As early as 4500 BCE, wheat and barley could have entered northern Ethiopia from the northern Sudan/southern Egypt region. Some other seeds such as Teff (Eragrostis tef) and Enset (Ensete edulis, Ensete ventricosum), which are today still very important today in Ethiopia, originated in Ethiopia. The Pre-Aksumites probably started herding cattle "around the beginning of the second millennium BCE." Horses entered Ethiopia from the Nile Valley, camels from the Middle East, and sheep and goats entered Ethiopia from the Nile and the Middle East. (Henze 11-14)

The earliest black inhabitants of the Ethiopian region have very few of their descent exist today. These indigene were joined by immigrants from Egypt and the later from south Arabia (Doresse 20). However, the arrival of the immigrants does not mark the beginning of civilization. For much time before, 'peoples had been interacting through population movement, warfare, trade, and intermarriage in the Ethiopian region, resulting in a predominance of peoples speaking languages of the Afro-Asiatic family. The main branches represented were the Cushitic and the Semitic.' (Munro-Hay 62)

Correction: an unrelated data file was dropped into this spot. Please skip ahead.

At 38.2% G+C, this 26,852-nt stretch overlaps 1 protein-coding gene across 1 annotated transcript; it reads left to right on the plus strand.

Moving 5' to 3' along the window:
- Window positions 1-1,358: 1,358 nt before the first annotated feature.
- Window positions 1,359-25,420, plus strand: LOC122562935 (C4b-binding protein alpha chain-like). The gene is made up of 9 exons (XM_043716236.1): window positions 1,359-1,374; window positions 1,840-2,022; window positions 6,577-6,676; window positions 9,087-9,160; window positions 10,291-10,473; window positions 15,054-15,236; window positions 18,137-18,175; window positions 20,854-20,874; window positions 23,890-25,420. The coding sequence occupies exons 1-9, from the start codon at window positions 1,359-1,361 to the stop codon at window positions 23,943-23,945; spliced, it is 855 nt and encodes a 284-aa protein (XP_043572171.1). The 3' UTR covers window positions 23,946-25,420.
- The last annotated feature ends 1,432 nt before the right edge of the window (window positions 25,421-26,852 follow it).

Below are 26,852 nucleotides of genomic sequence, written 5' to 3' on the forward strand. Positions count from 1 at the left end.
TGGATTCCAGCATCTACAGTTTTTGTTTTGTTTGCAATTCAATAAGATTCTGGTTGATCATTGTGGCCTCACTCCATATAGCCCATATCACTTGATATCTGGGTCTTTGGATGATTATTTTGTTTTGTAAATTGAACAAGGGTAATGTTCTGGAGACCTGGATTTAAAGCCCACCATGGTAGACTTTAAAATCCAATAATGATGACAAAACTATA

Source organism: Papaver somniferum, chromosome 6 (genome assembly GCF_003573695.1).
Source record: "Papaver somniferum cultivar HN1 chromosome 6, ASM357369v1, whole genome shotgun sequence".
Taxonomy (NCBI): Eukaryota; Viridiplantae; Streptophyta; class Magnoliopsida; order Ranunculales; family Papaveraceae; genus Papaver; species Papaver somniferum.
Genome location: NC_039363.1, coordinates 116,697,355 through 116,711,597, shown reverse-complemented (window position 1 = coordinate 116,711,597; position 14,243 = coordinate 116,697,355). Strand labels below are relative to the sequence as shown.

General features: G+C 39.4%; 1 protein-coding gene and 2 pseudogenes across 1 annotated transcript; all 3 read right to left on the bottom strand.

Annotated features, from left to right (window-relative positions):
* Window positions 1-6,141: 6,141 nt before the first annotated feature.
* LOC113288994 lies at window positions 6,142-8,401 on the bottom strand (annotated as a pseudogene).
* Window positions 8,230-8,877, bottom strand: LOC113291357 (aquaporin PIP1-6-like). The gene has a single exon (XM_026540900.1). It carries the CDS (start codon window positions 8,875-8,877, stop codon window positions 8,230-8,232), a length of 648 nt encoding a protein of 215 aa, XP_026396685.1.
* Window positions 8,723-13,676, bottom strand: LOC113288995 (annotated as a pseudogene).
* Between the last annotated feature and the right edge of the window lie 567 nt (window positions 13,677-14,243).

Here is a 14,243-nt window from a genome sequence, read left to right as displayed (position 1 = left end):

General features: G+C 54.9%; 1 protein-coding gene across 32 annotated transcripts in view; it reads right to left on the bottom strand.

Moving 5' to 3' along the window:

By mid first millennium BCE, clear evidence of close contact between the Ethiopians and the south Arabians has been found. The immigrants, though probably not entirely, mostly came from a region of western Yemen associated with Sabean culture. It has become a rather difficult task in assessing why the Arabians originally left their homes to an entirely new culture, which had very little connection to their own. Perhaps, conditions were extremely harsh in their homelands such that the only means of escape is a direct route across the Red Sea into Eritrea. Over time, as their social and perhaps economical connections in the Ethiopian region became vast, it was safe to assume that migrating from the harsh desert would only be in their best interest. When the south Arabians crossed the Red Sea, they found the tribes of the Beja, Agaw, and Sidama, to name a few of the major groups (Tamrat 5-6). The south Arabians brought with them a writing system, from which Ge’ez takes its origin.

As early as the third millennium BCE, the pre-Aksumites had begun trading along the Red Sea. They mainly traded with Egypt. Earlier trade expeditions were taken by foot along the Nile Valley. The Egyptians main object in the trade from the Ethiopian region (which they may have called Punt) was the acquire myrrh, which the Ethiopian region had much of.